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Conspiracy discourse and the occupy movement

Aistrope, Tim (2013) Conspiracy discourse and the occupy movement. Global Change, Peace and Security, 25 (1). pp. 113-118. ISSN 1478-1158. (doi:10.1080/14781158.2013.758092) (The full text of this publication is not currently available from this repository. You may be able to access a copy if URLs are provided)

The full text of this publication is not currently available from this repository. You may be able to access a copy if URLs are provided. (Contact us about this Publication)
Official URL
http://dx.doi.org/10.1080/14781158.2013.758092

Abstract

Conspiracy theory has come up frequently in media commentary around the Occupy Wall Street movement. For all their good intentions, Occupy is hampered by a paranoid style of populism that sees nefarious elites behind everything – or so the story goes. This paper takes the conspiracy discourse around Occupy as an entry point into the underlying dynamics of power and interpretation that help set the conditions of possibility for dissent in the liberal context. It is certainly tempting to accept that conspiracy narratives have played a role in some forms of populist interpretations, but in a way that revises the common sense understanding of conspiracy theory as irrational pathology, towards a more positive emancipatory account. This is a prominent approach in the literature around conspiracy theory. Following Jameson, we might say that conspiracy theory is just a ‘degraded attempt … to think the impossible totality of the contemporary world system’, perhaps the only course available in a late capitalist culture disconnected from its base, where it is no longer possible to understand the economic and political conditions that produce social reality. In this article I focus instead on the context in which conspiracy theory emerges as a subject of concern for commentators and scholars writing about Occupy, and then draw out some implications for a more general account of dissent and political interpretation. My analysis focuses on an article by Naomi Wolf, the prominent author and activist, titled ‘The Shocking Truth about the Crackdown on Occupy’, published by The Guardian in late November 2011.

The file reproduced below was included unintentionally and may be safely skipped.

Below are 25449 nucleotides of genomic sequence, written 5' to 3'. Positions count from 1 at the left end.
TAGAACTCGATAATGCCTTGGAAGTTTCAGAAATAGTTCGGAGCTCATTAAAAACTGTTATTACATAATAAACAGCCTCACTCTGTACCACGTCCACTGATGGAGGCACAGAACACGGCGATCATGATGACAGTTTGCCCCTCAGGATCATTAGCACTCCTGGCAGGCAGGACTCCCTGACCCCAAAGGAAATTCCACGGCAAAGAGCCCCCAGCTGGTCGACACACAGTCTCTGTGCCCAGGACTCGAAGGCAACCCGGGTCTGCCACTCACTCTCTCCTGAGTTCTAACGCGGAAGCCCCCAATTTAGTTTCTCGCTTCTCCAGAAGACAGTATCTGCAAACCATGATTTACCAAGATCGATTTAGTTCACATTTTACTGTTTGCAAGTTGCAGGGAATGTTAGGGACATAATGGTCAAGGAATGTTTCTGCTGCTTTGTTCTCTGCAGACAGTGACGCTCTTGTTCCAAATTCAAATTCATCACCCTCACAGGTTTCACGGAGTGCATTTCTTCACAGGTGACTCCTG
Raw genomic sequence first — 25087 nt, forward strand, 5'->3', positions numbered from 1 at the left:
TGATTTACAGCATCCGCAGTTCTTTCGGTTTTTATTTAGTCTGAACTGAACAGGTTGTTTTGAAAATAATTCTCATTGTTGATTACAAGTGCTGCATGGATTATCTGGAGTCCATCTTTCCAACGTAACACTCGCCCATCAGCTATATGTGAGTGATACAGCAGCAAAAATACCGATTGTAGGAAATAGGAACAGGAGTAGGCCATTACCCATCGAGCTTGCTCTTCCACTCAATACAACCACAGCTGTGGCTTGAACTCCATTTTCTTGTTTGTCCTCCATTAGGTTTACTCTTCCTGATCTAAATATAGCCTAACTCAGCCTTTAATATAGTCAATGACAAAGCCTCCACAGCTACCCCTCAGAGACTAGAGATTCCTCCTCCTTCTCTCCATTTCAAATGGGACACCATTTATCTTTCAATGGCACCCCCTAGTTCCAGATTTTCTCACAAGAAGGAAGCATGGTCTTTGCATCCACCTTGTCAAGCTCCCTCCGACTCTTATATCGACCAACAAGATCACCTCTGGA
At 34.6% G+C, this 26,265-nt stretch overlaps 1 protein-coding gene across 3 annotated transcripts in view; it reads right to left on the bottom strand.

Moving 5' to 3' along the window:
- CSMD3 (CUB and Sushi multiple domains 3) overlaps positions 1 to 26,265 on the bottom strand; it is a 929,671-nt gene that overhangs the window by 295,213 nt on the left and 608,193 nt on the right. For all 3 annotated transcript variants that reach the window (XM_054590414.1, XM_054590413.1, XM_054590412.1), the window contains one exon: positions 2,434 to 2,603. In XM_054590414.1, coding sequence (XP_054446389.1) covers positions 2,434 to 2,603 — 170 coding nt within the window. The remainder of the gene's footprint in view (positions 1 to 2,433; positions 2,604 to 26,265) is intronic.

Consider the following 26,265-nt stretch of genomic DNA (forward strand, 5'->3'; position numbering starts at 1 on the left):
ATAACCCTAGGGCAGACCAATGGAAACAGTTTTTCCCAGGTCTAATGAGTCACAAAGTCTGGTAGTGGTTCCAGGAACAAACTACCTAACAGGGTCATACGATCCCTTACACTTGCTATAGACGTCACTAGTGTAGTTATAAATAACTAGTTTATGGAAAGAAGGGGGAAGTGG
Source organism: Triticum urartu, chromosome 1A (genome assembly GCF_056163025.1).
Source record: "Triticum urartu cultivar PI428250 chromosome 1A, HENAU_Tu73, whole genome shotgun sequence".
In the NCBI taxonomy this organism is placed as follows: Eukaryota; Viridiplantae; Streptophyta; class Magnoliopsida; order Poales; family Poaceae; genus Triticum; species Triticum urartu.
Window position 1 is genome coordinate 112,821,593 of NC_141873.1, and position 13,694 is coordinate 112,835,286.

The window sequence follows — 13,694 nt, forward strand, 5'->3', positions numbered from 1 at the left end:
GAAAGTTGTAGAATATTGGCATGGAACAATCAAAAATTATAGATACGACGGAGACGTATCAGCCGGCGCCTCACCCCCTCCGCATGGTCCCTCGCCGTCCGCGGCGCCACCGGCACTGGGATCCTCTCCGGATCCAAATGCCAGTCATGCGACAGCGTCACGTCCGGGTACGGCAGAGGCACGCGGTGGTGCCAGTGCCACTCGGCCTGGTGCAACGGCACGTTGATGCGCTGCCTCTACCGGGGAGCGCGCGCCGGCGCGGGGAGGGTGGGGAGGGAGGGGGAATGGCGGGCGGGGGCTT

Item Type: Article
DOI/Identification number: 10.1080/14781158.2013.758092
Uncontrolled keywords: Conspiracy theory, Occupy Wall Street, Discourse, Dissent
Divisions: Faculties > Social Sciences > School of Politics and International Relations
Depositing User: Tim Aistrope
Date Deposited: 19 Feb 2019 11:45 UTC
Last Modified: 30 May 2019 08:54 UTC
Resource URI: https://kar.kent.ac.uk/id/eprint/72279 (The current URI for this page, for reference purposes)
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